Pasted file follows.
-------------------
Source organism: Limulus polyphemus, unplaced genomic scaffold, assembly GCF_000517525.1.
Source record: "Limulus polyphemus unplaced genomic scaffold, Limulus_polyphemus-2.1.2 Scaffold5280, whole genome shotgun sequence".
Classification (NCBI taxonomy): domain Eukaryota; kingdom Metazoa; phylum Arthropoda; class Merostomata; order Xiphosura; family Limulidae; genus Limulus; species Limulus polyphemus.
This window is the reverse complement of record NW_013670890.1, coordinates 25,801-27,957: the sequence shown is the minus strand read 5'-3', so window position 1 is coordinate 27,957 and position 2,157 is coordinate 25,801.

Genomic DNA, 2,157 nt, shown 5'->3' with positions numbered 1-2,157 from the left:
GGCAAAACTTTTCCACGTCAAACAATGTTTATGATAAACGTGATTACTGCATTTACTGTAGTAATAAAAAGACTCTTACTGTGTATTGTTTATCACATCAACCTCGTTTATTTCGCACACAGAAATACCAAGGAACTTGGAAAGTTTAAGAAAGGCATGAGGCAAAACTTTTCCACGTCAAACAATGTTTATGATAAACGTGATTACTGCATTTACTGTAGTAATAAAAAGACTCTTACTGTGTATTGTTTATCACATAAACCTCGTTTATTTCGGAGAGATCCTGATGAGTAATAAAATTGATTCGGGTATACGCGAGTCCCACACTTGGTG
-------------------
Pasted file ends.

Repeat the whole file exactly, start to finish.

Source organism: Limulus polyphemus, unplaced genomic scaffold, assembly GCF_000517525.1.
Source record: "Limulus polyphemus unplaced genomic scaffold, Limulus_polyphemus-2.1.2 Scaffold5280, whole genome shotgun sequence".
Classification (NCBI taxonomy): domain Eukaryota; kingdom Metazoa; phylum Arthropoda; class Merostomata; order Xiphosura; family Limulidae; genus Limulus; species Limulus polyphemus.
This window is the reverse complement of record NW_013670890.1, coordinates 25,801-27,957: the sequence shown is the minus strand read 5'-3', so window position 1 is coordinate 27,957 and position 2,157 is coordinate 25,801.

Genomic DNA, 2,157 nt, shown 5'->3' with positions numbered 1-2,157 from the left:
GGCAAAACTTTTCCACGTCAAACAATGTTTATGATAAACGTGATTACTGCATTTACTGTAGTAATAAAAAGACTCTTACTGTGTATTGTTTATCACATCAACCTCGTTTATTTCGCACACAGAAATACCAAGGAACTTGGAAAGTTTAAGAAAGGCATGAGGCAAAACTTTTCCACGTCAAACAATGTTTATGATAAACGTGATTACTGCATTTACTGTAGTAATAAAAAGACTCTTACTGTGTATTGTTTATCACATAAACCTCGTTTATTTCGGAGAGATCCTGATGAGTAATAAAATTGATTCGGGTATACGCGAGTCCCACACTTGGTG